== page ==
Indra’s Net and the Animas River

Indra's Net

Golden river threads through Colorado

animas river

Animas River, August 2015

On August 5th, 2015 there was a massive leak from the now long defunct Gold King Mine in southern Colorado. The EPA has taken full responsibility for the leak which occurred when their crew showed up at the mine to pump out and treat contaminated water. While using heavy equipment to enter the mine a massive leak was sprung. 3 million gallons of heavy metal filled wastewater spilled into the Animas River turning it a bright mustard color. It continued to wind its way down river eventually entering and contaminating the San Juan River and crossing into the neighboring state of New Mexico. Many different communities were and continue to be affected by this enormous contamination of a significant water source.

On the day of the spill I was beginning to live into an invitation I had from the environmental group Wall of Women Colorado. I have a friend who is actively involved in the organization who knew of the Indra’s Net project I had co- created in Washington from 2010- 2013, later sharing the Net at the annual Bioneers conference in San Rafael, California.


This was one of those days that I was continually reminded of the threads connecting each of us and our experiences. In my studio I had been working on a new painting, another in a series I began this past year called Kintsugi. Kintsugi is the ancient Japanese art of repairing broken pottery with lacquer dusted or mixed with powdered gold. It is often called the art of golden repair. In this painting there appeared to be a golden river that seemed to branch out and over an empty and dried turtle shell.

detail painting

detail painting, kintsugi #3, recordar, 2015

I needed to contact my friend in Denver about the possibility of creating a second generation of Indra’s Net. The first net now hanging in it’s permanent home in Deming, WA. In between daily tasks ~ watering the orchard trees on a slow drip because of our unusually dry summer ~ I looked at the Facebook page for WOW Colorado to see what their mission statement was: “A group of people entrusted to protect the earth for future generations. We support the children as they challenge those who choose profit rather than preservation.” They had just posted to their page a news story about the Animas River and a massive toxic waste spill. This then led me down the  rabbit hole and more stories of the spill, the EPA’s response, the many different communities affected and their responses, and image after image of this deep mustard colored river winding through the landscape.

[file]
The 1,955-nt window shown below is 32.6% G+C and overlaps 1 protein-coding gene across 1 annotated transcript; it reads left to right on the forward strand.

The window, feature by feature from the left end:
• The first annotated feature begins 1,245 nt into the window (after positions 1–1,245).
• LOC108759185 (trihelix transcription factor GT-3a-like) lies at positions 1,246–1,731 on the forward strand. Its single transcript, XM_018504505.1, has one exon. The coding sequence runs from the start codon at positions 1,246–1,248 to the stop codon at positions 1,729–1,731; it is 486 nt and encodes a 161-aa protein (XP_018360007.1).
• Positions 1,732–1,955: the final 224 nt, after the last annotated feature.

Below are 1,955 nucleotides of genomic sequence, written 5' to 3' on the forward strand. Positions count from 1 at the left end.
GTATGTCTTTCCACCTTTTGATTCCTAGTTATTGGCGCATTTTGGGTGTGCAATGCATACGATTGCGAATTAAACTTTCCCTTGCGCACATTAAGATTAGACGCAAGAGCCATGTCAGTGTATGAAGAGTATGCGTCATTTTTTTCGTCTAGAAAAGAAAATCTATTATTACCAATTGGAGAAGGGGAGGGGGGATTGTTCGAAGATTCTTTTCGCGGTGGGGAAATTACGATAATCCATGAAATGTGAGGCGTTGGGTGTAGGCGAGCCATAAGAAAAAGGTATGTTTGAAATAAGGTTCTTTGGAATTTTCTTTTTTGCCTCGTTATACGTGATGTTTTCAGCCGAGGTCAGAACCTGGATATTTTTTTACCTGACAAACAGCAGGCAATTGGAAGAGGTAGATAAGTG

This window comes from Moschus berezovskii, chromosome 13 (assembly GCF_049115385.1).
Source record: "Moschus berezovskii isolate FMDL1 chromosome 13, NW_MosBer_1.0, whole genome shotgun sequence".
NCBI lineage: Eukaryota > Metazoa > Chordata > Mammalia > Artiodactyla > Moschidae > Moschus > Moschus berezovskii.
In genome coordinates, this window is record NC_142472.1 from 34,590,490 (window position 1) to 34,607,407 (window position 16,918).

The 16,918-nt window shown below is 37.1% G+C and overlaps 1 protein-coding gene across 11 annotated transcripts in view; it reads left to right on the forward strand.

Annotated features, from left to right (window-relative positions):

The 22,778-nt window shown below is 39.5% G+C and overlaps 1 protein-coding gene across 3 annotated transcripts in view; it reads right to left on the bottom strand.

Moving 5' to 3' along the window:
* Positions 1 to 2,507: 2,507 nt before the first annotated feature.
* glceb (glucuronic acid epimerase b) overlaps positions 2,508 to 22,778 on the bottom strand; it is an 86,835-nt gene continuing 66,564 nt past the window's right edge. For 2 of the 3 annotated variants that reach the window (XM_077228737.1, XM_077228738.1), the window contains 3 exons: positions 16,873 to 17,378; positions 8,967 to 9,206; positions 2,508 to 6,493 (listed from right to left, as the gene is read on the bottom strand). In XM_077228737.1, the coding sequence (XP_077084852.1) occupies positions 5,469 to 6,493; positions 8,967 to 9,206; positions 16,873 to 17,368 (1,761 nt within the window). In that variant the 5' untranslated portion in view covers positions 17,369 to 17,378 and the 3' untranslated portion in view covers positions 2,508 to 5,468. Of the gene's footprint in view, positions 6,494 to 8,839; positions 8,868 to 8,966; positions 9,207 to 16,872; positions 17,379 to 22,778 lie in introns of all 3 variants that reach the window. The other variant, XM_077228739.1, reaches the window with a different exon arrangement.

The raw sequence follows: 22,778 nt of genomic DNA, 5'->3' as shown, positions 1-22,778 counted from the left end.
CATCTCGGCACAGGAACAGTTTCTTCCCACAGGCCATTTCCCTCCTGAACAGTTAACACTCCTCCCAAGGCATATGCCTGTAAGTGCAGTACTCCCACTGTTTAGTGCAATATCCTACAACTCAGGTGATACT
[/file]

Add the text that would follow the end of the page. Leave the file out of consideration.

I became distraught. What was the point of a fabric net, or any artistic expression for that matter in the face of so much environmental degradation? Over and over again, although I live in a place of enormous optimism I can sometimes be brought to my knees in despair when I am reminded of how much suffering there is in the world. I didn’t know what to do so I made a phone call to another friend, an artist trickster soul who lives on the central coast of California. The first thing she said when I said the name of the river, Animas, was Holy Shit! Animas means soul ~ the river of lost souls, rio de las animas. Not only did this lead me to thinking about the wounded ‘world soul’ but also  the irony that this toxic waste spill began at a former mine called GOLD KING! (Kintsugi!) When I use this  image in my painting I have been thinking both literally of gold but more importantly of the metaphor of golden repair. Where we are wounded can become our greatest strength. 

My friend then read me a quote by Robert Bly; “Ritual creates a second flow of events ~ and we can enter that stream or not, as we wish. The idea of ritual is strange to our ears; it says that if something is healed in the other world, something is healed in this world also…” my translation in this moment ~ weaving the invisible, the healing power of art and working in the invisible place may in fact lead to healing on this physical plane.

I became even more certain that bringing the communities of Colorado together to create a community net, a second generaton of Indra’s Net was a powerful and potentially healing act.

In the coming weeks I created a new painting ~ one inspired by the Animas River, the art of golden repair and the infinite intersections that continue to weave through our lives.



kintsugi #5, animas river,  2015